Hadley Fruit Orchards, a roadside institution that has nourished and charmed desert travelers for decades with its delicious date shakes, nuts and dried fruit, will soon move to a new flagship store near its current location along Interstate 10.
The larger store – which broke ground Aug. 4 and is scheduled to open in early 2016 – will enable the popular destination to expand its product offerings while preserving the rustic atmosphere and heritage of its predecessors. The Morongo Band of Mission Indians purchased Hadley’s retail and mail-order operations in 1999.
“Hadley Fruit Orchards is a Southern California landmark – a must-stop desert oasis that has delighted generations of travelers,” said Chairman Robert Martin of the Morongo Band of Mission Indians. “We strongly believe in Hadley’s mission of providing healthy, high-quality food, and we are excited and proud to continue and build upon that tradition.”
The new store will be located just north of Ruby’s Diner in Cabazon, barely a stone’s throw from the current Hadley Fruit Orchards building on Seminole Drive. The current location will remain open while the new store is under construction.
Photo courtesy of Morongo Casino Resort Spa
Morongo Tribal Chairman Robert Martin speaks at the Hadley groundbreaking.
In addition to Hadley’s longstanding lineup of premium dried fruits, nuts, wine, honey, vitamins, trail mix and gift items, the new store will offer fresh fruit, home-baked bread and healthy pizzas.
“We’re reviving some old Hadley products, like fresh fruit and bread, and adding some new ones,” said Jay Baczkowski, enterprise director for Morongo. “And, of course, we’re continuing the generous free samples, friendly customer service and open store layout that helped make Hadley Fruit Orchards so popular.”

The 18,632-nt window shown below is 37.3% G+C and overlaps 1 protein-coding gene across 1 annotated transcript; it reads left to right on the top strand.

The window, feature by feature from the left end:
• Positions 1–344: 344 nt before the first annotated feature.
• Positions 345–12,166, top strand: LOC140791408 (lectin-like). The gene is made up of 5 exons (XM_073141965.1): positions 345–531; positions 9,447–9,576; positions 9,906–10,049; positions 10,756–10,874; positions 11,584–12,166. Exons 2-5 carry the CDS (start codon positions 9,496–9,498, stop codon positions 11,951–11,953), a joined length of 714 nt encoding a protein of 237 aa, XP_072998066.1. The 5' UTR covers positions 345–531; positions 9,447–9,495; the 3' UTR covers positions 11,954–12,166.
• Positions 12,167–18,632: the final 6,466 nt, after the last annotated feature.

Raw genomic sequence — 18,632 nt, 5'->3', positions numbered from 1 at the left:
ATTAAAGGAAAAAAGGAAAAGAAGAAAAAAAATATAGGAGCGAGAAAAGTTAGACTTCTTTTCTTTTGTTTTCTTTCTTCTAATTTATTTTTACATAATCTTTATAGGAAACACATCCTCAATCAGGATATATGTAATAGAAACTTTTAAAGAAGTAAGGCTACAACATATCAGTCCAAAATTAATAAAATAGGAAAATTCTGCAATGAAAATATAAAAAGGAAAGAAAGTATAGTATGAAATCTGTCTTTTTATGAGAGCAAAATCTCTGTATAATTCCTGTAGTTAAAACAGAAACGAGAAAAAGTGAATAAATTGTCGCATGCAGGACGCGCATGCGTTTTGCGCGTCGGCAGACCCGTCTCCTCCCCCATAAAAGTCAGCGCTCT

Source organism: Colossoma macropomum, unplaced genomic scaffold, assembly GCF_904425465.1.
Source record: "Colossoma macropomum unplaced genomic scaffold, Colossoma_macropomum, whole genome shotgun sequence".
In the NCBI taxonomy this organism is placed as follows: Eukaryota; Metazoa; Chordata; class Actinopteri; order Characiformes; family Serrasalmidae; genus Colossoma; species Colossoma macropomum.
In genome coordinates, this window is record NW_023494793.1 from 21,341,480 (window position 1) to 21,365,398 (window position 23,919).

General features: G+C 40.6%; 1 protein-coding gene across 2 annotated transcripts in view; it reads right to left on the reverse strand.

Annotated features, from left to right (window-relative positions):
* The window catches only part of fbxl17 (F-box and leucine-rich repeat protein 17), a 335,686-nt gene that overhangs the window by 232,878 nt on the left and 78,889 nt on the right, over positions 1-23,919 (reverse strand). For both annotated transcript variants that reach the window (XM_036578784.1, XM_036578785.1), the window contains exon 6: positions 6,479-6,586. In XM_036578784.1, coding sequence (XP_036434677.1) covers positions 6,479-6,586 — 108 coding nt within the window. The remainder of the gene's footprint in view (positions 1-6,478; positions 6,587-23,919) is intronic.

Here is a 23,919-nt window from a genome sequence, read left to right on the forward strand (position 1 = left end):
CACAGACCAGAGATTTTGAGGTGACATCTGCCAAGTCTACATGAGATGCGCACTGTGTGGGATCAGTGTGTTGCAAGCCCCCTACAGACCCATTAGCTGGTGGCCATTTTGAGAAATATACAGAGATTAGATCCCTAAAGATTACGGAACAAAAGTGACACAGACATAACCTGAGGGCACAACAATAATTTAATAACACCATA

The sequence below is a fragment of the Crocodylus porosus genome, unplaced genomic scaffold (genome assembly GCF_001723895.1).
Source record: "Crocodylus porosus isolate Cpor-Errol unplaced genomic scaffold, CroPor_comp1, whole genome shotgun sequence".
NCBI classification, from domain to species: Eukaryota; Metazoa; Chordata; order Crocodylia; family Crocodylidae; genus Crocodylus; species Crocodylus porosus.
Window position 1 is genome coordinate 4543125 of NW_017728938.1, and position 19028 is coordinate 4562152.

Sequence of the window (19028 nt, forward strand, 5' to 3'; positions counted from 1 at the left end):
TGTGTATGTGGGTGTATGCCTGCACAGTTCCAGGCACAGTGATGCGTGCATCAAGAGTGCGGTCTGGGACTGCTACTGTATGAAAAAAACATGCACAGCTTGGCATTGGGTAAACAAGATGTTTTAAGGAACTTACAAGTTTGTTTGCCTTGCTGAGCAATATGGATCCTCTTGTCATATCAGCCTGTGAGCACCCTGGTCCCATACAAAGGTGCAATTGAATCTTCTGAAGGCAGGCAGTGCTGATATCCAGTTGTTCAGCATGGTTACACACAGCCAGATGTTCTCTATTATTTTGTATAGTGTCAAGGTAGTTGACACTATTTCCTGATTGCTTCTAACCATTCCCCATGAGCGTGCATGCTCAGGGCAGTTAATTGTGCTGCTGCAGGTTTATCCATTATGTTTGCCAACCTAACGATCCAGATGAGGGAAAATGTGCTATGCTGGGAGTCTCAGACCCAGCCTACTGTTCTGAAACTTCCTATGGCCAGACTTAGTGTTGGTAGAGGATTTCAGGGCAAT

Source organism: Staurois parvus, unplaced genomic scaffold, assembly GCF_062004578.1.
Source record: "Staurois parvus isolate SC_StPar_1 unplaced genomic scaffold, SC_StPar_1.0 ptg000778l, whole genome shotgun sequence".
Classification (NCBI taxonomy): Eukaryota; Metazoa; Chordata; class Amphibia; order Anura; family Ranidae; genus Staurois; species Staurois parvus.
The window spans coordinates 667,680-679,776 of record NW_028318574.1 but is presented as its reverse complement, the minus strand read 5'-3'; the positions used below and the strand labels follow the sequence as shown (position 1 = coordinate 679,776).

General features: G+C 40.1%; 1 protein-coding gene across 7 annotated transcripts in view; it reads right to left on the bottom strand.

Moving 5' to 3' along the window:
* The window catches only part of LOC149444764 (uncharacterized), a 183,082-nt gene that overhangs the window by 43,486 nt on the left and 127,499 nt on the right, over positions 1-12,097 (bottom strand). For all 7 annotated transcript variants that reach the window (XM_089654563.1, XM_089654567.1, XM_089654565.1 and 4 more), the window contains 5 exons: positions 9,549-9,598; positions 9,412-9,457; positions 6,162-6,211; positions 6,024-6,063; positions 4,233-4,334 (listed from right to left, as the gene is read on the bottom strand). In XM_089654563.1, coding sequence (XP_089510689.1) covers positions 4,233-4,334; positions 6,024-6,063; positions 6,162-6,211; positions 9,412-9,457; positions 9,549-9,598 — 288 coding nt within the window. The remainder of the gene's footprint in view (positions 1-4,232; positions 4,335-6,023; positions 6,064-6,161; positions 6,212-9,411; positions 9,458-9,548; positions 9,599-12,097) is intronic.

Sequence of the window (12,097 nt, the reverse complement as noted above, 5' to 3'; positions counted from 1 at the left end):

Also being retained are Hadley’s famous date shakes, delicious sandwiches and celebrity photo wall.
In a nod to founder Paul Hadley Sr.’s colorful hand-painted plywood signs, which lined the highway leading to his store, Morongo also plans a series of Hadley billboards along Interstate 10.
The original Hadley Fruit Orchards opened in 1951 as a dried-fruit packinghouse and small retail shop in Banning. After fire gutted the building in 1953, Paul Hadley converted a pair of World War II-era Army barracks and reopened in Cabazon. A decade later, when Interstate 10 rolled through town, he bought land along the freeway and built the current store.
In January, the new Hadley Fruit Orchards building is expected to open with nearly 12,500 square feet of space, including a 360-square-foot patio. Morongo also plans to reinvigorate the brand’s online store, HadleyFruitOrchards.com, making it easier for customers to shop.
Paul Hadley Jr., whose founder father shepherded the business before selling it in 1978, expressed support for the new plans and said, “I appreciate Morongo carrying on the Hadley family name. I wish them all the best.”